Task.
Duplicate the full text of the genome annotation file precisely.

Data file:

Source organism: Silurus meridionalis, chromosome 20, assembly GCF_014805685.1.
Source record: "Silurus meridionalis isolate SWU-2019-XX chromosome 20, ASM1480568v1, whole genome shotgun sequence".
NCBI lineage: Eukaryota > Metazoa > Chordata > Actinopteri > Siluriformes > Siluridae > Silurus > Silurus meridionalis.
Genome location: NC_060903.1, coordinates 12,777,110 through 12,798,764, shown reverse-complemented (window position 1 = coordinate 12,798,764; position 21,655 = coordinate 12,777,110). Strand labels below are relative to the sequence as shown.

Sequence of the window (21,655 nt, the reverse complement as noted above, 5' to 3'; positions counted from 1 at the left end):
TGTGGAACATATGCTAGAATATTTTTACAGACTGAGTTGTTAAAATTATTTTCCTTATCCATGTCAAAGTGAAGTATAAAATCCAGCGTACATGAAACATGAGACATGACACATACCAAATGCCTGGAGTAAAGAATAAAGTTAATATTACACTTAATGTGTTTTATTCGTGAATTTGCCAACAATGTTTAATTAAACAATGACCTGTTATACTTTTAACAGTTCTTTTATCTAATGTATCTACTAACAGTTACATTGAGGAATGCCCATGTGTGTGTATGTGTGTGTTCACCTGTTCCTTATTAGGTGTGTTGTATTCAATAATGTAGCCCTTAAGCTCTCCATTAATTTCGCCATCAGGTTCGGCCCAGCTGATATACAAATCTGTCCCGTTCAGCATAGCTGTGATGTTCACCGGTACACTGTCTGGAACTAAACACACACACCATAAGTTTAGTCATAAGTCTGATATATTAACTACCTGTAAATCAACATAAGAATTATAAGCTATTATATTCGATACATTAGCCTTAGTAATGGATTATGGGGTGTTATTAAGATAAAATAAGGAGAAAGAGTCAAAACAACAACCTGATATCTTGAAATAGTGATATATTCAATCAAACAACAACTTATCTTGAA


Source organism: Silurus meridionalis, chromosome 20, assembly GCF_014805685.1.
Source record: "Silurus meridionalis isolate SWU-2019-XX chromosome 20, ASM1480568v1, whole genome shotgun sequence".
NCBI lineage: Eukaryota > Metazoa > Chordata > Actinopteri > Siluriformes > Siluridae > Silurus > Silurus meridionalis.
Genome location: NC_060903.1, coordinates 12,777,110 through 12,798,764, shown reverse-complemented (window position 1 = coordinate 12,798,764; position 21,655 = coordinate 12,777,110). Strand labels below are relative to the sequence as shown.

Sequence of the window (21,655 nt, the reverse complement as noted above, 5' to 3'; positions counted from 1 at the left end):
TGTGGAACATATGCTAGAATATTTTTACAGACTGAGTTGTTAAAATTATTTTCCTTATCCATGTCAAAGTGAAGTATAAAATCCAGCGTACATGAAACATGAGACATGACACATACCAAATGCCTGGAGTAAAGAATAAAGTTAATATTACACTTAATGTGTTTTATTCGTGAATTTGCCAACAATGTTTAATTAAACAATGACCTGTTATACTTTTAACAGTTCTTTTATCTAATGTATCTACTAACAGTTACATTGAGGAATGCCCATGTGTGTGTATGTGTGTGTTCACCTGTTCCTTATTAGGTGTGTTGTATTCAATAATGTAGCCCTTAAGCTCTCCATTAATTTCGCCATCAGGTTCGGCCCAGCTGATATACAAATCTGTCCCGTTCAGCATAGCTGTGATGTTCACCGGTACACTGTCTGGAACTAAACACACACACCATAAGTTTAGTCATAAGTCTGATATATTAACTACCTGTAAATCAACATAAGAATTATAAGCTATTATATTCGATACATTAGCCTTAGTAATGGATTATGGGGTGTTATTAAGATAAAATAAGGAGAAAGAGTCAAAACAACAACCTGATATCTTGAAATAGTGATATATTCAATCAAACAACAACTTATCTTGAA